EU expands scope of investigation into cartel concerns in food delivery

European Union antitrust regulators conducted another series of raids on two online food delivery companies headquartered within the bloc.

The Commission did not name the companies involved but the move follows unannounced EU inspections in July 2022 – which reportedly took place at the offices of Glovo in Spain and Delivery Hero in Germany. Both companies later confirmed the inspections.

Last year the EU said its actions were linked to concerns over potential violations of competition laws against the formation of cartels and other restrictive business practices. The latest inspections are a continuation of the 2022 investigation, according to the Commission, which says that the scope of the inspection is expanding.

“The scope of the investigation, initially including alleged market allocations, has now been expanded to cover additional conduct in the form of alleged no-poach agreements and exchange of commercially sensitive information,” it said in a press release.

Glovo, and its parent company Delivery Hero, have been contacted for comment.

Berlin-based Delivery Hero was founded in 2011, and now has operations in 70+ countries around the world – operating under several different food delivery and quick commerce brands, including some acquired by acquisition. The latter includes Barcelona-based Glovo, a delivery app and q-commerce platform with a focus on food, founded in 2014 but joining Delivery Hero at the end of 2021.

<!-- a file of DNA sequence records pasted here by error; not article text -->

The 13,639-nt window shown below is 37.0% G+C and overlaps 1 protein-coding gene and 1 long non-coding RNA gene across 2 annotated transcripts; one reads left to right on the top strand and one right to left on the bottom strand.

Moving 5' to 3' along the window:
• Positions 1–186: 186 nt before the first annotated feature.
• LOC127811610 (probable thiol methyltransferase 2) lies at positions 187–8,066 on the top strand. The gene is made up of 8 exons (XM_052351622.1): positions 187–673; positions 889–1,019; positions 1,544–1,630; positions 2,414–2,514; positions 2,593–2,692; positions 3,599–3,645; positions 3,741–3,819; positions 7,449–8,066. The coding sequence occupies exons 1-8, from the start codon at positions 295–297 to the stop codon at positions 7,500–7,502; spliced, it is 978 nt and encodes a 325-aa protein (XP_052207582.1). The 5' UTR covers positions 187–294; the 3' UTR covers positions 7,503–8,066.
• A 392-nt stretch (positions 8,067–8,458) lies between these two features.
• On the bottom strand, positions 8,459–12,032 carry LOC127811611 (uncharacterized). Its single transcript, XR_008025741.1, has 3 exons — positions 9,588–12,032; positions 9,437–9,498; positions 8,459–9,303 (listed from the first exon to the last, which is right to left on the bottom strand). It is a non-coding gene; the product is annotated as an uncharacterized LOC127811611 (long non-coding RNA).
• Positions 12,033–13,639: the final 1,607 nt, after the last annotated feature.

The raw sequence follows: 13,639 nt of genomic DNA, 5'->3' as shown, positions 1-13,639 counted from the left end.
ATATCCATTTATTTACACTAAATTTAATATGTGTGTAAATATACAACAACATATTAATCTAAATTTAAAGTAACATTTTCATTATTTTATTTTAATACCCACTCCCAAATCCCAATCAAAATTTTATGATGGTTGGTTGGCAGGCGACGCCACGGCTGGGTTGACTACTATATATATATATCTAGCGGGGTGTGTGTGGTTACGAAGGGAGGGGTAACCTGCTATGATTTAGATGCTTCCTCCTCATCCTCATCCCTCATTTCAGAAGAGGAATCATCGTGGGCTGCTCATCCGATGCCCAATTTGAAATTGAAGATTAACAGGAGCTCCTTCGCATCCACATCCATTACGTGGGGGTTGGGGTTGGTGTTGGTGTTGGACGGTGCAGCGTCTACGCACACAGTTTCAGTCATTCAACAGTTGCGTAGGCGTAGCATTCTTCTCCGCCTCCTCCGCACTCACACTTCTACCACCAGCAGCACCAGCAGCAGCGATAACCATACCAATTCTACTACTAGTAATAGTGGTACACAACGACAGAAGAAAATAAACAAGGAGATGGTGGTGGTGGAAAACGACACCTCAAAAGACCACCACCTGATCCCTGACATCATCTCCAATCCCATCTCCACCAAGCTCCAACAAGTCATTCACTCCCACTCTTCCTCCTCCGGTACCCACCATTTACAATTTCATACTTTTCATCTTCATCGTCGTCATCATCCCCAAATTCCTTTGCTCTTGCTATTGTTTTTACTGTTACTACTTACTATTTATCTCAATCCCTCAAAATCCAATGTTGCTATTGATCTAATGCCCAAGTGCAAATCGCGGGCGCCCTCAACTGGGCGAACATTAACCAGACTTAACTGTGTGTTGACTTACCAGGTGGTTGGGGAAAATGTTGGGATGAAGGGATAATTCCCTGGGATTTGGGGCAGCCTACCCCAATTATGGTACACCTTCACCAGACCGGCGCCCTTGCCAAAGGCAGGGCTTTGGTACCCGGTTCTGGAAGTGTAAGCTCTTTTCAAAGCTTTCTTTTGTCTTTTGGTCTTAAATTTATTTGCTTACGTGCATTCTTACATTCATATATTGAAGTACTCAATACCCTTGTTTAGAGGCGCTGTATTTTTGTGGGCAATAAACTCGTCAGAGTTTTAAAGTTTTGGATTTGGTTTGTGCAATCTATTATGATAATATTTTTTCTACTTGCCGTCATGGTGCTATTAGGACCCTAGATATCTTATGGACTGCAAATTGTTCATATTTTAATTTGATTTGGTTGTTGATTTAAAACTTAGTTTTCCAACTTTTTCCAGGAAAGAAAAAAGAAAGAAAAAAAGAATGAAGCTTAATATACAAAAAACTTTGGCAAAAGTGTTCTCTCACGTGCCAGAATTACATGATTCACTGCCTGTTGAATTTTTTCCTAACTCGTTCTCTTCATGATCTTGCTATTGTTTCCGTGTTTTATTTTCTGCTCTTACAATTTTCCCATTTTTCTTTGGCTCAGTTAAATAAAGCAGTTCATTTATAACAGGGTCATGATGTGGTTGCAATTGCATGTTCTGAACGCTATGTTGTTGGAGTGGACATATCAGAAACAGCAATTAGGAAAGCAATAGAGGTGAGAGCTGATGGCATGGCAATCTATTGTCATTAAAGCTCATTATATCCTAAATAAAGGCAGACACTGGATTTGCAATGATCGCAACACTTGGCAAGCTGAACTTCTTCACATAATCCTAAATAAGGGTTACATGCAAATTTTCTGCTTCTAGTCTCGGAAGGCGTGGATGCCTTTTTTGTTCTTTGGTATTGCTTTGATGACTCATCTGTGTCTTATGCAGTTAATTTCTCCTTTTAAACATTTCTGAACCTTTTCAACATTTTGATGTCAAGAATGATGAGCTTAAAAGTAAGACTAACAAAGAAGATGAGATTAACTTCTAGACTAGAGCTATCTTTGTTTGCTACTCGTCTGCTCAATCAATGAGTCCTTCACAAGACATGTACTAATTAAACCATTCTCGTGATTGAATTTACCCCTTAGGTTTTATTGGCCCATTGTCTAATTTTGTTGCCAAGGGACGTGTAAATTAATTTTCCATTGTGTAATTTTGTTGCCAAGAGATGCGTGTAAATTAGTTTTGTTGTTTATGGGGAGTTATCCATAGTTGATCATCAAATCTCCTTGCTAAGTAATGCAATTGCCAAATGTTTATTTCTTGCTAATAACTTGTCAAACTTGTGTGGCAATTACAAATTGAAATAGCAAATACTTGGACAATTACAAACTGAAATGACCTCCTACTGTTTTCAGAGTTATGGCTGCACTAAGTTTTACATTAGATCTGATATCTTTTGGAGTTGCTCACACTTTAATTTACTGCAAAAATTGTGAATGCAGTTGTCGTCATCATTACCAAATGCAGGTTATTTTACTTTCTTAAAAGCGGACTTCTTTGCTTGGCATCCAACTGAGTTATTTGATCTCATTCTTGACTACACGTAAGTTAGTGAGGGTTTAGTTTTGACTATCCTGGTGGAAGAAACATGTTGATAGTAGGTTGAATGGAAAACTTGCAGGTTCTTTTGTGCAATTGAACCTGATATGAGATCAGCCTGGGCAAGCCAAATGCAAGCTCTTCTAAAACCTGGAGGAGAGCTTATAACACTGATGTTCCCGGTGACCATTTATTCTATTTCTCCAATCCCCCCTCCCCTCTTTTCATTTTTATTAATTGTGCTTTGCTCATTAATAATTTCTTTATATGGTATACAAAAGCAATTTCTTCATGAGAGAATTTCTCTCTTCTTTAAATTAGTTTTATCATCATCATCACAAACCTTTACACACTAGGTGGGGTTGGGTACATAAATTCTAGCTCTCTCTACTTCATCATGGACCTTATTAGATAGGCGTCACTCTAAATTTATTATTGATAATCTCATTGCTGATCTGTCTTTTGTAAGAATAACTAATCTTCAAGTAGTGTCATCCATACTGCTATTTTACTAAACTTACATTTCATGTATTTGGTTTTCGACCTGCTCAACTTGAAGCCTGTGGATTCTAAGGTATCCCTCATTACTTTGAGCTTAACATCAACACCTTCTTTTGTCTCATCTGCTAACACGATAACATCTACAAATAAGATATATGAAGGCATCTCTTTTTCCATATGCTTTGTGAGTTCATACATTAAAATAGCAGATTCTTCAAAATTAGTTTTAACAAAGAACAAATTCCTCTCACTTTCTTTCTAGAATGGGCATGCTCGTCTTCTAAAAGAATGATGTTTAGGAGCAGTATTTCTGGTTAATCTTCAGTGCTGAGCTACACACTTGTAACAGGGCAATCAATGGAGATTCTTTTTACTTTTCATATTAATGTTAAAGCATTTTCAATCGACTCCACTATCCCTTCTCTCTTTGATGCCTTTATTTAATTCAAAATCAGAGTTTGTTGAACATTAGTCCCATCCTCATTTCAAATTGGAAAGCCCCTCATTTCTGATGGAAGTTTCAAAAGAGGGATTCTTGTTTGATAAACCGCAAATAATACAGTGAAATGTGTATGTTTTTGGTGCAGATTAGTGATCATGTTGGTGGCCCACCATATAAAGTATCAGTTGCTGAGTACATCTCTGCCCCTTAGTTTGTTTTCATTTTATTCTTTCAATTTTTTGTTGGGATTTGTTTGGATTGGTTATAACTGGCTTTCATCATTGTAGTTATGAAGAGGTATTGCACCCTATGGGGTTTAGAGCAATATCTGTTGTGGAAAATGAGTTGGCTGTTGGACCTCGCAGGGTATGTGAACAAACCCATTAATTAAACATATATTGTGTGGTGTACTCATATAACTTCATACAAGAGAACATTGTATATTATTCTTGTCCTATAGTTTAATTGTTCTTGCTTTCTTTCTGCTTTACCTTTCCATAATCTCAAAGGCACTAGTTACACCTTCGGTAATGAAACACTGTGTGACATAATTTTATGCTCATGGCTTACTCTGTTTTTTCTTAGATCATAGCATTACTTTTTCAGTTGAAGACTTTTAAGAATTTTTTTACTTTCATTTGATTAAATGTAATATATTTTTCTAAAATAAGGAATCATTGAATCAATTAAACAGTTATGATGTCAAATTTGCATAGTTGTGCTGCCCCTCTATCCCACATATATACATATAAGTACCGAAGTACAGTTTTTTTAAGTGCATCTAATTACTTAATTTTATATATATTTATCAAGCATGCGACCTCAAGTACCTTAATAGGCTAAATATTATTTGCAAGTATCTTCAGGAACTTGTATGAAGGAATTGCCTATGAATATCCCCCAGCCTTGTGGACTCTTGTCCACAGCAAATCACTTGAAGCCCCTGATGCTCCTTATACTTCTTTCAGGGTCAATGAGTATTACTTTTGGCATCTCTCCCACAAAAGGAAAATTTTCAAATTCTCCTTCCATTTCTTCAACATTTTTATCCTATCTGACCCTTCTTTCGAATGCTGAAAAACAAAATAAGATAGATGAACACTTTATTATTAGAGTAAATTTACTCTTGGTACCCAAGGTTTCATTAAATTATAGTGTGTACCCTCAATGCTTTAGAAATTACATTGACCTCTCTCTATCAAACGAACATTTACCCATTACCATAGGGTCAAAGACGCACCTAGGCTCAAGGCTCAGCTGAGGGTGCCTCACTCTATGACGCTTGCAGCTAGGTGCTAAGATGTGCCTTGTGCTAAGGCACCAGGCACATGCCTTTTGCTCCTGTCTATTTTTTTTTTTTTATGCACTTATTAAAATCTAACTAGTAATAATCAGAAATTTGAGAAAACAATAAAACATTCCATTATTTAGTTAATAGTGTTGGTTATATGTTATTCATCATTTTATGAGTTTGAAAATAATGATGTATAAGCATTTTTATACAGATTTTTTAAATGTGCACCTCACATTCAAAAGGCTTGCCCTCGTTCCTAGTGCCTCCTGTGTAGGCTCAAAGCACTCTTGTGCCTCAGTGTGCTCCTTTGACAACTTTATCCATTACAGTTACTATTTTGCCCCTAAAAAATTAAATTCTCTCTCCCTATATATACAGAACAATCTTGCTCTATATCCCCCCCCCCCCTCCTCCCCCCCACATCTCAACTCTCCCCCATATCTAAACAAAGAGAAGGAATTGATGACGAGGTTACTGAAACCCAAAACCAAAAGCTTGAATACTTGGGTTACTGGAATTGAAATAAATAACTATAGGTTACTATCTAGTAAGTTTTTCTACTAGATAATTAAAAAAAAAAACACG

While this is the second batch of unannounced inspections of two food delivery companies the Commission’s PR emphasizes that such raids are “a preliminary step towards investigating suspected anticompetitive practices “. “The fact that the Commission carries out such inspections does not mean that the companies are guilty of anti-competitive behavior nor does it judge the outcome of the investigation itself,” it added.

There is no set legal deadline for the completion of investigations into anticompetitive conduct. So it’s unclear when the investigation will be completed — or what its outcome will be. Although the Commission is known to have widened the scope of what it is looking at.

The EU runs a sustainability program for infringing companies that choose to cooperate with cartel investigations. It also provides a whistleblower tool where individuals and companies can report antitrust violations on an anonymous basis.

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